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    The Importance of Being "Built"

    Patrick Beseda Apr 20 '12 3

    First, I want to post a little update on studio, because that's a little but what these school blogs are about and I think it's important that the work our students are doing is available.

    Right now in Studio II we are amping up the turn-around time on drawings and models, trying to fine-tune and adjust our final designs of House Two. Drawings, models, drawings, model, drawing while modeling, modeling while drawing. The trace, chipboard, and basswood are flying.

    Secondly, I'd like to pose a question to the Archinect community out there. Our program offers a certificate in design-build, and as part of it as a final studio sequence they give students the chance to participate in the Design Build Bluff program. CU Denver has built several houses over the last few years as a part of DBB and it seems to be a great organization with some great success.

    I'm wondering, in your opinion, what is the value in having something built coming out of school? To have had a project from beginning to end, conception to construction. It seems to me that most students probably come out of school without a constructed work. Would this play into a graduates ability to get further work?

     

    Furthermore, is being "built" important? Perhaps this crosses lines over into the difference between paper architecture and more practical practice but I'm just searching for opinions.

    I'm open to reading and encouraging rants, rambles and raging. It's not like I don't have enough distraction from studio...

     

     
    • 3 Comments

    • wildlobo71
      Apr 20, 12 2:26 pm

      Having a working knowledge of how things are built is INFINITELY useful, valuable, and necessary in today's design efforts... especially when so much of the design world is working in BIM, building the virtual model correctly is as important as anything else... Detailing and researching materials is oft forgot or minimized in typical studio design work, but it is where the projects truly succeed or fail.  

      Whether you model details or draft the details (BIM, CAD or on paper), a knowledge of how things REALLY work, really relate, really go together, is one of the biggest things the firm I work for looks for in new hires... if you have this knowledge coming out of school, all the better for you and your resume!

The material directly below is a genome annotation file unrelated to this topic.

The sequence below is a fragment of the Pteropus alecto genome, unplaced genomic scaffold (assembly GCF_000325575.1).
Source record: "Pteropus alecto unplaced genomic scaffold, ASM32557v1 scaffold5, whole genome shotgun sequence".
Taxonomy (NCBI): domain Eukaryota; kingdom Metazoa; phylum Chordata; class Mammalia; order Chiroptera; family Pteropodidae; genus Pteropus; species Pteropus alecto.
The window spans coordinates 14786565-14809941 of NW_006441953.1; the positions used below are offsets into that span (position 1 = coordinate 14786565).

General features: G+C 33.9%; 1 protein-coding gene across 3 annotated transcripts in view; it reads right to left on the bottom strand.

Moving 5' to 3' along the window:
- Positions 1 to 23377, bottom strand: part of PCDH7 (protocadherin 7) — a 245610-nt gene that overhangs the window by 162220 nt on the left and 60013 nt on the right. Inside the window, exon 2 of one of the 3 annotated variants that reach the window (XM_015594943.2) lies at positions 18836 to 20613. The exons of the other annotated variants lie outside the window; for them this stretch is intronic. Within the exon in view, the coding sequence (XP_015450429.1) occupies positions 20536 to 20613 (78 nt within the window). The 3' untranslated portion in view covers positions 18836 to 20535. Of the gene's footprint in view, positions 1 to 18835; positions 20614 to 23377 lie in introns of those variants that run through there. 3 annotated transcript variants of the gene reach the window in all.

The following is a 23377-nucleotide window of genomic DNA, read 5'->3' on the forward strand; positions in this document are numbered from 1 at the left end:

Paul CastellanosPaul Castellanos
      Apr 20, 12 3:33 pm

      For beginners, wood construction is the most forgiving for young students - easy to cut or patch mistakes. For the sake of discussion, I was involved in a 300 s.f.  Forest Cabin design/build project that involved CMU Block Modules and wood framing. The raw finish of the material was intended to be left unaltered for both wood and CMU blocks. The problem was with the CMU blocks. Our ten foot high, twenty foot long wall was not plumb. The exterior finish was left alone and the interior was veneered (which was an afterthought due to the blemishes left by the mortar). Prior to the completion of the entire wall, we used long levels and even relayed current layers before moving forward to fix any leveling incongruities. Therefore, I give credit to the professional brick layers and am now cognizant of the skill and technique it takes to make a CMU wall. On the other hand, the wood framing went quickly and its raw finish remained acceptable along with polycarbonate panels which were behind the wood frame.

      Nam HendersonNam Henderson
      Apr 22, 12 10:07 pm

      In line with your question thought this passage by Marikka Trotter from Lian's recent live-blog relevant.

      MT: There’s a relation to Borges’ idea of an encyclopaedia: that you could make an encyclopaedia of fictitious things, and eventually they’d start to make their way into the world as people took in the ideas. There’s something about architecture that always makes other possibilities possible—it’s not necessarily about knowing where those possibilities are going to go. And this architecture doesn’t have to be something that is built, as long as it goes into cultural circulation.

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